Tennessee Sex Ed Law Bans Discussion of "Gateway Sexual Behavior"
A new Tennessee law backing an abstinence-centered approach to sex education bans teachers from discussing or condoning any "gateway sexual activity" such as genital contact.
According to Family Action Council of Tennessee President David Fowler, instructors can reference kissing and hand-holding as innocent behaviors, but any mention of touching genitals, breasts, buttocks and inner thighs, as well as any discussion of oral sex, is strictly prohibited. Teachers who break the rules can be fined up to $500.
Fowler said the law was authored partly because of reports that teachers were instructing teenagers about other sexual practices that could serve as alternatives vaginal sex, which leads to pregnancy and carries a much higher risk of HIV contraction. According to statistics, the state ranks as the 7th highest in teen birth rate and 11th highest in the HIV infection rate.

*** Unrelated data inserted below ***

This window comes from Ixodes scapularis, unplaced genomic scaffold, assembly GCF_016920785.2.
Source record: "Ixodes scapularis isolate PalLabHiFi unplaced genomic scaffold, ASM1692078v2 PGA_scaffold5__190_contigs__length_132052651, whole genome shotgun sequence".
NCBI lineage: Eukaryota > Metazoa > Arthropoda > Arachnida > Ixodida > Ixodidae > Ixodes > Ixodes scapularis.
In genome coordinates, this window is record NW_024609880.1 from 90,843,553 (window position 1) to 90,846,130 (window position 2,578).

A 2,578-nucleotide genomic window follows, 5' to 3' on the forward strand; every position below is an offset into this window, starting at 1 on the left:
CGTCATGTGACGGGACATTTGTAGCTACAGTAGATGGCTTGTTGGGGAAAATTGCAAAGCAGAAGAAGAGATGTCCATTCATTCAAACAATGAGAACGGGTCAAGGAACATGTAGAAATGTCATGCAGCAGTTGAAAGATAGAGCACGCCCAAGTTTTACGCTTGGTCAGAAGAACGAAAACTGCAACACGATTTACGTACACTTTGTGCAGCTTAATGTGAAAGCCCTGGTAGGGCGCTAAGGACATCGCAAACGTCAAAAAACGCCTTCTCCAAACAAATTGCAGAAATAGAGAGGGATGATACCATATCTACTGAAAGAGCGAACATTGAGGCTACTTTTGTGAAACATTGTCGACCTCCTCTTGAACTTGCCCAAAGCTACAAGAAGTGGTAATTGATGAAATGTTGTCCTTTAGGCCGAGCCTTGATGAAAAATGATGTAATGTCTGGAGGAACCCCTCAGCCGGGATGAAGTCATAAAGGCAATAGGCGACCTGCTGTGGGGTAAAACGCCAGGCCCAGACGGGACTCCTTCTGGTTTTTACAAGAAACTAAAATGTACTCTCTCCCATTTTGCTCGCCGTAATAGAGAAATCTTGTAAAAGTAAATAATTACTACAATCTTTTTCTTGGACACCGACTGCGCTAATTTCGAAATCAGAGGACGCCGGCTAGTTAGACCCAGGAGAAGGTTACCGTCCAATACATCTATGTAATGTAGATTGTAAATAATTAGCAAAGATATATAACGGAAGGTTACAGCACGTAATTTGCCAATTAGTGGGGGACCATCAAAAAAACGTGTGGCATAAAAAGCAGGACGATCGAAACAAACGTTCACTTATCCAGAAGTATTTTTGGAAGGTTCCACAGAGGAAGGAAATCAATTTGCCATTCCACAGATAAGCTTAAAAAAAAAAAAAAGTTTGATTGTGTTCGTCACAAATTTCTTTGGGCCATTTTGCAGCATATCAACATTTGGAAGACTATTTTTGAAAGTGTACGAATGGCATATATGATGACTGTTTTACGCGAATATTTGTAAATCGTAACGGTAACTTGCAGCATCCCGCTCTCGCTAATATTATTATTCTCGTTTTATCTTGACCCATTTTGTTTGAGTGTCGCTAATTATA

Governor Bill Haslam signed the bill after it sailed through both houses of the Tennessee Congress. The state Senate passed the bill 28-1, and the House passed it 68-23.
But critics say the law is too vague, and maintain that taking a “just say no” policy to sex will not work any better than the “just say no to drugs” campaign. (New research from The Partnership at Drugfree.org has shown that marijuana use among teens has increased significantly since 2008.)
"Tennessee students need more information about puberty, their own bodies and proven methods that prevent pregnancy and the spread of disease," said the Planned Parenthood Greater Memphis Region in a statement. "Denying them this prevention information in order to exclusively promote abstinence until marriage does our students a serious disservice."
What do you think? Should teens be taught about "gate-way sexual behavior," or should sex ed lessons be entirely focused on promoting abstinence?